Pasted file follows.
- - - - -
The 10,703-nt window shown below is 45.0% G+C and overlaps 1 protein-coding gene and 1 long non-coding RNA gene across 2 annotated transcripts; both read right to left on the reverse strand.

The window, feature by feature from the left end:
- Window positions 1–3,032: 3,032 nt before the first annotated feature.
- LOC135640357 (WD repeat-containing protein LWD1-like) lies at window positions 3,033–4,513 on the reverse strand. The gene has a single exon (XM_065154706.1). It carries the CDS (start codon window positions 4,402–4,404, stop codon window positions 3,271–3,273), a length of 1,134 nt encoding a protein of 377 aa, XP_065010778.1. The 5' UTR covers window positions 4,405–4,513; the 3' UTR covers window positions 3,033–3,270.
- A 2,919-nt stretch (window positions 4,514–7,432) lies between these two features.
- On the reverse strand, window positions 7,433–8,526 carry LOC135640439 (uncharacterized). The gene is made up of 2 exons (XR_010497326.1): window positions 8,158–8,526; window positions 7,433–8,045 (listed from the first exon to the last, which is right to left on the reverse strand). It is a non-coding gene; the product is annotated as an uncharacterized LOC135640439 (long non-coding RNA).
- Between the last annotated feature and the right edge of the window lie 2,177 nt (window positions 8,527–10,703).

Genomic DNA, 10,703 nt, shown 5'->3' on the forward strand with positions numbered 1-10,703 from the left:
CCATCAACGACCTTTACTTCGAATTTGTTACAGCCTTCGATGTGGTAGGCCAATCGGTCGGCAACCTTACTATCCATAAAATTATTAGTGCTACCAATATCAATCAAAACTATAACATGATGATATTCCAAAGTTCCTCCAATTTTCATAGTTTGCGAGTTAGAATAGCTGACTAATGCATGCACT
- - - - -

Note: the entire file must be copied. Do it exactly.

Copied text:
The 10,703-nt window shown below is 45.0% G+C and overlaps 1 protein-coding gene and 1 long non-coding RNA gene across 2 annotated transcripts; both read right to left on the reverse strand.

The window, feature by feature from the left end:
- Window positions 1–3,032: 3,032 nt before the first annotated feature.
- LOC135640357 (WD repeat-containing protein LWD1-like) lies at window positions 3,033–4,513 on the reverse strand. The gene has a single exon (XM_065154706.1). It carries the CDS (start codon window positions 4,402–4,404, stop codon window positions 3,271–3,273), a length of 1,134 nt encoding a protein of 377 aa, XP_065010778.1. The 5' UTR covers window positions 4,405–4,513; the 3' UTR covers window positions 3,033–3,270.
- A 2,919-nt stretch (window positions 4,514–7,432) lies between these two features.
- On the reverse strand, window positions 7,433–8,526 carry LOC135640439 (uncharacterized). The gene is made up of 2 exons (XR_010497326.1): window positions 8,158–8,526; window positions 7,433–8,045 (listed from the first exon to the last, which is right to left on the reverse strand). It is a non-coding gene; the product is annotated as an uncharacterized LOC135640439 (long non-coding RNA).
- Between the last annotated feature and the right edge of the window lie 2,177 nt (window positions 8,527–10,703).

Genomic DNA, 10,703 nt, shown 5'->3' on the forward strand with positions numbered 1-10,703 from the left:
CCATCAACGACCTTTACTTCGAATTTGTTACAGCCTTCGATGTGGTAGGCCAATCGGTCGGCAACCTTACTATCCATAAAATTATTAGTGCTACCAATATCAATCAAAACTATAACATGATGATATTCCAAAGTTCCTCCAATTTTCATAGTTTGCGAGTTAGAATAGCTGACTAATGCATGCACT